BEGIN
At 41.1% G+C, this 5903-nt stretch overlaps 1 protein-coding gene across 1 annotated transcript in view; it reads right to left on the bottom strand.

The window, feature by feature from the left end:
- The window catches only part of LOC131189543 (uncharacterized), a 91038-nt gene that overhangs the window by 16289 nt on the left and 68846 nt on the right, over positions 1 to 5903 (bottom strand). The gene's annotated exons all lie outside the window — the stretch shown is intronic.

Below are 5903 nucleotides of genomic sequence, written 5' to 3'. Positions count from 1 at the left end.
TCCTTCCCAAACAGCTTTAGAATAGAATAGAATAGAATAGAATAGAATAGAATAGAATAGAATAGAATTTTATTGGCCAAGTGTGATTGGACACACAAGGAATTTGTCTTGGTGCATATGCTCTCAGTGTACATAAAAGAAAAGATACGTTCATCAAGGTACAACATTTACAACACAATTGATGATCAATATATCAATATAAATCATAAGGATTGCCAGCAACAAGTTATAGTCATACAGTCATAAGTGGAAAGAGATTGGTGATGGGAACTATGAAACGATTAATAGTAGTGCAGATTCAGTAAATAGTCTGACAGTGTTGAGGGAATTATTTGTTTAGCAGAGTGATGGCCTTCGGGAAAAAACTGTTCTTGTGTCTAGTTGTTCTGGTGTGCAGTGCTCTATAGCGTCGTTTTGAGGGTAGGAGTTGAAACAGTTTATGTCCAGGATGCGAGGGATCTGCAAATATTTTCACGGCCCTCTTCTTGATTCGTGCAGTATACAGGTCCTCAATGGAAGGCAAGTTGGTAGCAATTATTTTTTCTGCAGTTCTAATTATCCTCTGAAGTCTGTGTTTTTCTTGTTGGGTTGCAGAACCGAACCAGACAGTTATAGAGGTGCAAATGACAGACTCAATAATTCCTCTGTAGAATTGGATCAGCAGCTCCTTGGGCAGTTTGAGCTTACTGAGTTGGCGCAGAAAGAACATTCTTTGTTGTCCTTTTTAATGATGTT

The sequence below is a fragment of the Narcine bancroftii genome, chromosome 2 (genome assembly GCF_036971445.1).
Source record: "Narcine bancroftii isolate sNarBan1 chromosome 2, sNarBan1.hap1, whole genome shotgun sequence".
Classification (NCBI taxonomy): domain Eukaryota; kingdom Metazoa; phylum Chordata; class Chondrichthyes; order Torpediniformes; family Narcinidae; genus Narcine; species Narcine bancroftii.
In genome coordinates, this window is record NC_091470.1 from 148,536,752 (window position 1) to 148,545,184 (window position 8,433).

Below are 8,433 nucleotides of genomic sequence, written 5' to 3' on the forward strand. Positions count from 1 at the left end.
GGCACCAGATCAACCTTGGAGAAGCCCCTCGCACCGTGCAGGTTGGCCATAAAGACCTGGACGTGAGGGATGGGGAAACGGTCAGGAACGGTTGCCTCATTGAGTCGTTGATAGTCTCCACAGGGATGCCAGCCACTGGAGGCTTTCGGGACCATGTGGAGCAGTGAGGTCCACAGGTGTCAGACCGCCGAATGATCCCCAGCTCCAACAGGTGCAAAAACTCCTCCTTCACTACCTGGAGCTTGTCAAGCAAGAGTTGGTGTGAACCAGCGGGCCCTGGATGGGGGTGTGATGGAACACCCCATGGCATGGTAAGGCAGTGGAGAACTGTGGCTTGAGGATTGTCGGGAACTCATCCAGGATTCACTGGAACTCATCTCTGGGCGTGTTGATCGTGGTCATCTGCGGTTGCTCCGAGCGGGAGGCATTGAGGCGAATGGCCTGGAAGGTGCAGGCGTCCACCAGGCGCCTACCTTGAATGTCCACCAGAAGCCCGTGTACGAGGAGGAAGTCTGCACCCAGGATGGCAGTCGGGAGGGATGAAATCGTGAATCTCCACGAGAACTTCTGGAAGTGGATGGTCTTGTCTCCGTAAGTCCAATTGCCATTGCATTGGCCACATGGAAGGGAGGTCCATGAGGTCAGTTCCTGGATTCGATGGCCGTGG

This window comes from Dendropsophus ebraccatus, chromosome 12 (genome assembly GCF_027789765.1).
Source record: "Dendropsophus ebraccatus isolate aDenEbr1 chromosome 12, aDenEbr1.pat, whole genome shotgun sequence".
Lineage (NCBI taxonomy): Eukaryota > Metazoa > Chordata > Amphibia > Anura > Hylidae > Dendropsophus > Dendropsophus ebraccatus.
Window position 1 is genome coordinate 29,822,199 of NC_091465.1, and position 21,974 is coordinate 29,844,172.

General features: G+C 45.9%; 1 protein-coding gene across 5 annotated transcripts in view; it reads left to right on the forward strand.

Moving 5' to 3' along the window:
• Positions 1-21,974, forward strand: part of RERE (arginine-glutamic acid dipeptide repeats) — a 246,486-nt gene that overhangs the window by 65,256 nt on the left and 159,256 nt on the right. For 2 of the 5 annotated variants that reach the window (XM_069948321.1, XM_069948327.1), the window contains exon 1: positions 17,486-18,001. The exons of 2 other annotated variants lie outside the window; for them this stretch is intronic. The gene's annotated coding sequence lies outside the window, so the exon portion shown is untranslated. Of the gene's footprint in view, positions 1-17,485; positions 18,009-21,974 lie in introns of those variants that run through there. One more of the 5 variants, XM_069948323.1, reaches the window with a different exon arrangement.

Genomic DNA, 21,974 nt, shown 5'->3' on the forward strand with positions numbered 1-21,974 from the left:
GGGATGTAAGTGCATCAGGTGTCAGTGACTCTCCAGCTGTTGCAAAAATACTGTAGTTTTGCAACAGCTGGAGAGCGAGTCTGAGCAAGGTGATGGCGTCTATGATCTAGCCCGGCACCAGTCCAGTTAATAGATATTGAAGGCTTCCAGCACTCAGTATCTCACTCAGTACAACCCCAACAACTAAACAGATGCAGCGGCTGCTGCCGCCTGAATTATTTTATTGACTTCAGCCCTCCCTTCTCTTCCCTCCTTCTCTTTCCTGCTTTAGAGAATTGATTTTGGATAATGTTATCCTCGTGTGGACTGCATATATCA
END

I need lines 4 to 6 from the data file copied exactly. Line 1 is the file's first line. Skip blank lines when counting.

Below are 5903 nucleotides of genomic sequence, written 5' to 3'. Positions count from 1 at the left end.
TCCTTCCCAAACAGCTTTAGAATAGAATAGAATAGAATAGAATAGAATAGAATAGAATAGAATAGAATTTTATTGGCCAAGTGTGATTGGACACACAAGGAATTTGTCTTGGTGCATATGCTCTCAGTGTACATAAAAGAAAAGATACGTTCATCAAGGTACAACATTTACAACACAATTGATGATCAATATATCAATATAAATCATAAGGATTGCCAGCAACAAGTTATAGTCATACAGTCATAAGTGGAAAGAGATTGGTGATGGGAACTATGAAACGATTAATAGTAGTGCAGATTCAGTAAATAGTCTGACAGTGTTGAGGGAATTATTTGTTTAGCAGAGTGATGGCCTTCGGGAAAAAACTGTTCTTGTGTCTAGTTGTTCTGGTGTGCAGTGCTCTATAGCGTCGTTTTGAGGGTAGGAGTTGAAACAGTTTATGTCCAGGATGCGAGGGATCTGCAAATATTTTCACGGCCCTCTTCTTGATTCGTGCAGTATACAGGTCCTCAATGGAAGGCAAGTTGGTAGCAATTATTTTTTCTGCAGTTCTAATTATCCTCTGAAGTCTGTGTTTTTCTTGTTGGGTTGCAGAACCGAACCAGACAGTTATAGAGGTGCAAATGACAGACTCAATAATTCCTCTGTAGAATTGGATCAGCAGCTCCTTGGGCAGTTTGAGCTTACTGAGTTGGCGCAGAAAGAACATTCTTTGTTGTCCTTTTTAATGATGTT

The sequence below is a fragment of the Narcine bancroftii genome, chromosome 2 (genome assembly GCF_036971445.1).